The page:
White Picket Fence

Submitted by Mary, Salmon Arm BC

Once upon a time, I had a white picket fence. It was adorable and shiny and surrounded my little world : three gorgeous babies, a handsome brief-case carrying husband in a European suit, a home in the suburbs with a minivan in the carport, my own small business, a role on the preschool board of directors, freshly baked cookies cooling on the counter. A sandbox and a swing-set in the backyard. All of that was real, except that white picket fence. It is a metaphor, or is it?

That white picket fence protected my little family… it also prevented others from seeing what was happening in our home. Of course I didn’t tell any one about the unusual behaviours, rapid-fire ideas of grandiose and paranoia, the all-night phone calls overseas, the unwelcome over-zealous expressions for affection. The disintegration of intimacy between husband and wife (and not just “that” intimacy). I became increasingly confused, terrified of what was happening.

What was happening??? I didn’t know. I just didn’t know.

Somehow I had this notion that if I just kept that fence looking shiny and bright, everything would be okay. As if, by sheer force of will, I could somehow make it okay if only I just kept painting despite the peeling and chipping. Painting, painting, painting… as the rot and mold that was my husband’s undiagnosed bi-polar disorder caused that lovely paint to lift and peel off each picket. I was scared and alone… no one knew what was going on. I had to keep painting, hiding, trying to fix, appeasing, cajoling, hiding, hiding. Hiding.

And, that paint just kept peeling. Bizarre thoughts and ideas. Peel-peel-peel. Unkind words and intolerance. Peel-peel-peel. Broken hearts and broken dreams. Insidious. Relentless. Peel-peel-peel.

We sold our beautiful suburban home with the sandbox and swing set, and moved to a small town far from family and friends into a series of rental houses… and I kept painting that white picket fence. He lost his job. We were isolated and very few saw inside the “crazy” home. Paint-paint-paint.

I was convinced I could fix what was happening. Paint-paint-paint. But alas, we all know that yet another coat over peeling paint only results in thicker chips crashing to the ground. There was little left but a broken fence held together with a few bent nails.

And then. And then. It happened. “Stage four”. I had made sure the children weren’t home (paint-paint-paint) when the police visited to arrest their father at the height of a psychotic episode. Their beloved daddy was hauled way, against his will, to the psych ward in a hospital 45 minutes away. He would not return home for more than three months. He was stage-four.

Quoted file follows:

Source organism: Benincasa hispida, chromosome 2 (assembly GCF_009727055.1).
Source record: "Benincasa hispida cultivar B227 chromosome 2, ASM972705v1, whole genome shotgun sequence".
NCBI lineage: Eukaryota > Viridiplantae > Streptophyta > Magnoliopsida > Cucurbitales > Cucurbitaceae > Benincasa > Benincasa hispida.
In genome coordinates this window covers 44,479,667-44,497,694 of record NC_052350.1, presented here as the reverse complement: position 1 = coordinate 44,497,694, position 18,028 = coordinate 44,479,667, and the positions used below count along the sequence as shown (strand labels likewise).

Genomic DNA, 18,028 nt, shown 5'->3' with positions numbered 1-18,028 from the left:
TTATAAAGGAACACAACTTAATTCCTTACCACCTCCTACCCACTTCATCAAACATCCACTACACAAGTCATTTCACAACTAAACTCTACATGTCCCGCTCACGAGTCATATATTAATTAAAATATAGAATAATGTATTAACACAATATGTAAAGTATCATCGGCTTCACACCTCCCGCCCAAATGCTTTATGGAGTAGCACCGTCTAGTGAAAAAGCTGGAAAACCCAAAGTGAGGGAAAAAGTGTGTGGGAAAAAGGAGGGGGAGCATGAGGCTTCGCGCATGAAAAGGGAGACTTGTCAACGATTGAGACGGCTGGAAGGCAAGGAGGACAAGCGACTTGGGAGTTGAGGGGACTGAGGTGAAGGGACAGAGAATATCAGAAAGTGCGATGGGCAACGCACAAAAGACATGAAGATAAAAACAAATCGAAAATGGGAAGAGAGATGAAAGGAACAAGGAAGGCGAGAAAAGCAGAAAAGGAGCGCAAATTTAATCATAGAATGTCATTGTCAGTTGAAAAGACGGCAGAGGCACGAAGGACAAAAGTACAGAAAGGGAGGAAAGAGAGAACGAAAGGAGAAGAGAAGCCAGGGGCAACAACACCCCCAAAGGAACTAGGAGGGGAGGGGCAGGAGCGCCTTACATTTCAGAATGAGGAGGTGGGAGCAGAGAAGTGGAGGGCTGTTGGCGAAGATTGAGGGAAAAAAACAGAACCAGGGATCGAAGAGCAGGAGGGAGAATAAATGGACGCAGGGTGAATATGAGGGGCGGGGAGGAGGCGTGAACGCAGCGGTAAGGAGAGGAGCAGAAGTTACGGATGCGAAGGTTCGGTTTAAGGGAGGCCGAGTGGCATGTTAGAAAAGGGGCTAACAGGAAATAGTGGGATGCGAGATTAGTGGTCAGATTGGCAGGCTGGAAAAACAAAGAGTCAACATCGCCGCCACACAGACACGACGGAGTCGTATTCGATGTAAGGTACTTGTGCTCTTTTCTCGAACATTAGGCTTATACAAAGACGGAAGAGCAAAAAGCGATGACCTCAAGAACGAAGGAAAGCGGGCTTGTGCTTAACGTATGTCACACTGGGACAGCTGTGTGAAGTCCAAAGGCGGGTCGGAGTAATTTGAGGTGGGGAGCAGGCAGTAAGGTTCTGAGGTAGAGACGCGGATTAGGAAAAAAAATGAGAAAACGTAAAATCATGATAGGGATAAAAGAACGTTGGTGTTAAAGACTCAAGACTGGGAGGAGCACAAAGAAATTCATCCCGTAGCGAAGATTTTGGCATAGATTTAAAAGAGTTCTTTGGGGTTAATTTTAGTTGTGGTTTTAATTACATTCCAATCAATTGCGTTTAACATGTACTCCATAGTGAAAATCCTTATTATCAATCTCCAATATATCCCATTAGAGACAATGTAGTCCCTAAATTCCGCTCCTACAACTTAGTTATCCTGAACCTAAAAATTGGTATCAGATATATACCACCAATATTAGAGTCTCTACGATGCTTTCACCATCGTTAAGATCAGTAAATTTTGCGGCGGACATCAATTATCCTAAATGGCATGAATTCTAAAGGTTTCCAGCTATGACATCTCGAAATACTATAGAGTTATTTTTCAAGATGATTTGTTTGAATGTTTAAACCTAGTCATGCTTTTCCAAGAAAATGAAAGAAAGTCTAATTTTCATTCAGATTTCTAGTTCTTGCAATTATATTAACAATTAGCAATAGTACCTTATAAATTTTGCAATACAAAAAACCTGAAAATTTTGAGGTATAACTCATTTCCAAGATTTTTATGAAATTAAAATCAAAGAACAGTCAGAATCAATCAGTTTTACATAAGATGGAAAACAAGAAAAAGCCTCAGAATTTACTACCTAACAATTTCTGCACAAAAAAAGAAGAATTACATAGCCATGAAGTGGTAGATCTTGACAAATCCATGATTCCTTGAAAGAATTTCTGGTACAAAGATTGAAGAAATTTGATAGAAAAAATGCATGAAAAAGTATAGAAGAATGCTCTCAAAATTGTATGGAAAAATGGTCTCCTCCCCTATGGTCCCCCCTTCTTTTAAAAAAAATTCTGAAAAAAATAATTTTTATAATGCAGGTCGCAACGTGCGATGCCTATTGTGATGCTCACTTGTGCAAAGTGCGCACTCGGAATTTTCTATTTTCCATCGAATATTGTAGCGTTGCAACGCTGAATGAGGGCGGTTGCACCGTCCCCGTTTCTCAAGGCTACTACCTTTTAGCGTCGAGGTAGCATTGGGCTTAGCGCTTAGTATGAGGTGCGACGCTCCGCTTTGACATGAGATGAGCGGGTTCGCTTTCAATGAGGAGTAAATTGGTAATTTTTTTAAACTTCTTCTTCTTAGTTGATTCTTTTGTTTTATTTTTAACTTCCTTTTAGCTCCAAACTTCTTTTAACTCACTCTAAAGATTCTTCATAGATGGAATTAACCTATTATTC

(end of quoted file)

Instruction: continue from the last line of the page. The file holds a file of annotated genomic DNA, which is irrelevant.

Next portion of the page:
And we didn’t know what hit us.

In hindsight, that metaphorical fence was not protecting our family at all. It was preventing those who might help from seeing in. Oh, that absurd white paint!

What did I learn? I learned we cannot hide behind ideals of what “should be”. That sometimes we need to open a gate in the fence… to reach out. Ask for help. I know now that it was the stigma of “crazy” and “this can’t be happening to us” that kept me pretending everything was okay. It was my own self-imposed inability to ask for help. It was just not knowing. It was fear.

Today, my three children are grown each of them have chosen helping careers, active in breaking down stereotypes and stigmas. My now ex-husband speaks regularly about living a full life with mental illness and removing stigmas. My new partner and I sit on the board of our local CMHA branch, doing all we can to help break down barriers. And you know what? There is a lovely picket fence around our family… it looks a little different because it has many gates that swing open, both ways.

It took years of healing from the peeling. Metaphorically, some very course sand paper was rigorously rubbed on that fence to crudely sand off the cracked, old layers of paint and mold. Then, gentle use of some rough sandpaper began to smooth out and soften jagged edges where the wood had splintered along the way. Finally, the surface was polished with super-fine sandpaper until the wood shone smooth and bright and fresh.

Our picket fence is no longer white. It is a lovely shade of off-white and it is beautiful.

It will take a lot to peel this paint.

Submitted by Mary, Salmon Arm BC

 white_picket_fence_(1)_(1)_(1).jpgphoto by Andy Buckner Photography

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